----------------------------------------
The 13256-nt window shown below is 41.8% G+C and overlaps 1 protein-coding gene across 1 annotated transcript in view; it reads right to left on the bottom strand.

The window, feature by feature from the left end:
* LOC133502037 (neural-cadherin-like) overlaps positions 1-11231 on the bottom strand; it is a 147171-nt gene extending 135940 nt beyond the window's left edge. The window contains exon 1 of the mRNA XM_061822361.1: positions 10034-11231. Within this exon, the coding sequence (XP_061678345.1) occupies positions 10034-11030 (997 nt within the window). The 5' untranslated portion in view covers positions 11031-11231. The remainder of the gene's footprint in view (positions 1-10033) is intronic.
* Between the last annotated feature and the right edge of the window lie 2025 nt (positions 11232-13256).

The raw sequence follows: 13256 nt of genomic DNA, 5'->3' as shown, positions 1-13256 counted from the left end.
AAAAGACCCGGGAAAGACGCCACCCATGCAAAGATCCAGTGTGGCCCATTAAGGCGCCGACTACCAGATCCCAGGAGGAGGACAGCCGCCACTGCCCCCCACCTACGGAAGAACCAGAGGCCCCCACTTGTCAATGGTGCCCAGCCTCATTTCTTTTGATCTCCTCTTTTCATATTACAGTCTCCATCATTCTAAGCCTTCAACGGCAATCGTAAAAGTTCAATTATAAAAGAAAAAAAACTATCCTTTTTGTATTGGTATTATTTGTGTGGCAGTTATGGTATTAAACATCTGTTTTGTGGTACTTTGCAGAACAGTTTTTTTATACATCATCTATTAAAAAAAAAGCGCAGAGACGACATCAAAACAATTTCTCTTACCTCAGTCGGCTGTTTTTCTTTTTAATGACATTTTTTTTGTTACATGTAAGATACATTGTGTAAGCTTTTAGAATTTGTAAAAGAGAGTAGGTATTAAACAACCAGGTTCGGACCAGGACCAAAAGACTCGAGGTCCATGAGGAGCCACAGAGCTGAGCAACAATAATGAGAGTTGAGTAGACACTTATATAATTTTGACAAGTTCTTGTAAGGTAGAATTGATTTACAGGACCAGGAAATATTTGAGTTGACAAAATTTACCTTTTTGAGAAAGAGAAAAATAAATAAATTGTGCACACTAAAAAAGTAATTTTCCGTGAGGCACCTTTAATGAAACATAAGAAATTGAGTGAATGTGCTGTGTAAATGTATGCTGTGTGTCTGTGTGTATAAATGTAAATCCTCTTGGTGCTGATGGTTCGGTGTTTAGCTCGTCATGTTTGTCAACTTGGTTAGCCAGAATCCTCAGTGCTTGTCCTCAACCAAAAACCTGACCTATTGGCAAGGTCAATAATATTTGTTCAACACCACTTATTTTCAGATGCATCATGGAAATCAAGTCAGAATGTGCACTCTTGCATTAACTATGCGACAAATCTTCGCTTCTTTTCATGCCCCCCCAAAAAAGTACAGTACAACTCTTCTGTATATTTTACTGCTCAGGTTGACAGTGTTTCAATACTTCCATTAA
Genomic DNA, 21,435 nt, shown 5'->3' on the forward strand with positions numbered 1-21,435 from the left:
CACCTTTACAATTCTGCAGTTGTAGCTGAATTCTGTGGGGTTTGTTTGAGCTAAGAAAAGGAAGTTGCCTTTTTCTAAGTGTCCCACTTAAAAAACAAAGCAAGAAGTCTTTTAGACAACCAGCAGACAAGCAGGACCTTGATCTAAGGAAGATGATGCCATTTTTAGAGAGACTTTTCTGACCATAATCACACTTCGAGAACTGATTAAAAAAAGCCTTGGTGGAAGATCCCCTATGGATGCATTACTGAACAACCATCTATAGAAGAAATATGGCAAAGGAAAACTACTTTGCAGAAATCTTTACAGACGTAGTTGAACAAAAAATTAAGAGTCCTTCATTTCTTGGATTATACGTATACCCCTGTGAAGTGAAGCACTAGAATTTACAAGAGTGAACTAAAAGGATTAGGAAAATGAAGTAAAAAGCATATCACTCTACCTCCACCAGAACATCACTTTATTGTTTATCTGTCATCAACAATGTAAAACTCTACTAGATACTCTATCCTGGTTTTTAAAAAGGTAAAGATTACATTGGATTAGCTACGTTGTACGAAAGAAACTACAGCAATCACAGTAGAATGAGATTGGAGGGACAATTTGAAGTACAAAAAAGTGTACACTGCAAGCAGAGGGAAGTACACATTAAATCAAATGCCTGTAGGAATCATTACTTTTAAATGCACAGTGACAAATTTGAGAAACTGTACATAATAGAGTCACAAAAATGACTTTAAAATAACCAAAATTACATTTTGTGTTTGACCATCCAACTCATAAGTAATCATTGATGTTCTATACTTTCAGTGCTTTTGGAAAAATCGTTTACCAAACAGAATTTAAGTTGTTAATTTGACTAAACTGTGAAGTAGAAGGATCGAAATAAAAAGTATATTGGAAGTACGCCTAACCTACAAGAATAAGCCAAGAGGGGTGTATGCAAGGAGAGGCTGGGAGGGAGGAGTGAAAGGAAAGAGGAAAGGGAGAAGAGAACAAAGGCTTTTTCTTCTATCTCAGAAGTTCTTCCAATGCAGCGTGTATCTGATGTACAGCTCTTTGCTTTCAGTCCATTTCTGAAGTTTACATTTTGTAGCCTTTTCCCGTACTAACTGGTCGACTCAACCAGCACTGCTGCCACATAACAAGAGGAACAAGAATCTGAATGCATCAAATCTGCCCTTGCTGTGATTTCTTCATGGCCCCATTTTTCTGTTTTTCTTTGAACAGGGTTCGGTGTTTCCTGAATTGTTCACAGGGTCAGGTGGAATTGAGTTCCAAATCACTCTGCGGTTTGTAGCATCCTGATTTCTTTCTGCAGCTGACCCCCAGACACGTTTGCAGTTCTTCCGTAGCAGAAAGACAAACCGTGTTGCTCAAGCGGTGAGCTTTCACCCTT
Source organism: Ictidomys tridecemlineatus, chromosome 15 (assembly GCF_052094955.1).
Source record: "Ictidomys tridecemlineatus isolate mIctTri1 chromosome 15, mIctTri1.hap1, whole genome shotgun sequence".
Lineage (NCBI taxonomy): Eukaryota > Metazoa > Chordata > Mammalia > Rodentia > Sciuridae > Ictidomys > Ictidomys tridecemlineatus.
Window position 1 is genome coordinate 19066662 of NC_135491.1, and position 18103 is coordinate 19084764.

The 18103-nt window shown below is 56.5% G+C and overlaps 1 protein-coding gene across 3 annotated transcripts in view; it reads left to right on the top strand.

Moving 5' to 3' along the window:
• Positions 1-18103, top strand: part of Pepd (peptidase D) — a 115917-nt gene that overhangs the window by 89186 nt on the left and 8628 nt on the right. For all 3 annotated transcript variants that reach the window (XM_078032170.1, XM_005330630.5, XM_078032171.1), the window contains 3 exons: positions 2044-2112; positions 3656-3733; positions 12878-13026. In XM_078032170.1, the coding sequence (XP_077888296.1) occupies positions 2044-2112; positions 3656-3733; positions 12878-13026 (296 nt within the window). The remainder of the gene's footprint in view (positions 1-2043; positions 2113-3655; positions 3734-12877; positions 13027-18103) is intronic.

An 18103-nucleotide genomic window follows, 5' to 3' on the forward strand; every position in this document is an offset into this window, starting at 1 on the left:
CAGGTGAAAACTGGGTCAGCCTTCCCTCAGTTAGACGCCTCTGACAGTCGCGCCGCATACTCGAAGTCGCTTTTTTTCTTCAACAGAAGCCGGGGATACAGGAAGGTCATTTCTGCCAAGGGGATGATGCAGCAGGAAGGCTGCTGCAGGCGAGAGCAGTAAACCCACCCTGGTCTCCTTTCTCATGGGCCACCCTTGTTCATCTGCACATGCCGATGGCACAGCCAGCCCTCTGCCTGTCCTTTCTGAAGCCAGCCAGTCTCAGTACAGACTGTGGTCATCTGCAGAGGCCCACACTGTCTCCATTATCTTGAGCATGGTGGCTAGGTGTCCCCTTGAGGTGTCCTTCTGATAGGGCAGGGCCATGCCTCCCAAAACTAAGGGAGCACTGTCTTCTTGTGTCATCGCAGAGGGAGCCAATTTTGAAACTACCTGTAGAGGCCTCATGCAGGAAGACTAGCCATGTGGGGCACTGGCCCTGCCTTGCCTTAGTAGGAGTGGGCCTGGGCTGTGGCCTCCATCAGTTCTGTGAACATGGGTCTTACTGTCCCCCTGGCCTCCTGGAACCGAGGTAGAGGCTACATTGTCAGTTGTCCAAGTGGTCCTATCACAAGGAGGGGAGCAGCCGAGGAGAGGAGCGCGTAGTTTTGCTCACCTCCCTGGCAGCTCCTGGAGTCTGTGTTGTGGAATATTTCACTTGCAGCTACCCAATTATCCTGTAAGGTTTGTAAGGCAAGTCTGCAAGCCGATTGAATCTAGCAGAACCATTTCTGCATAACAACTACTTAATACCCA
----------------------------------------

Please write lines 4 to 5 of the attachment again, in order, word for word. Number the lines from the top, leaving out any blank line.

* Between the last annotated feature and the right edge of the window lie 2025 nt (positions 11232-13256).

The raw sequence follows: 13256 nt of genomic DNA, 5'->3' as shown, positions 1-13256 counted from the left end.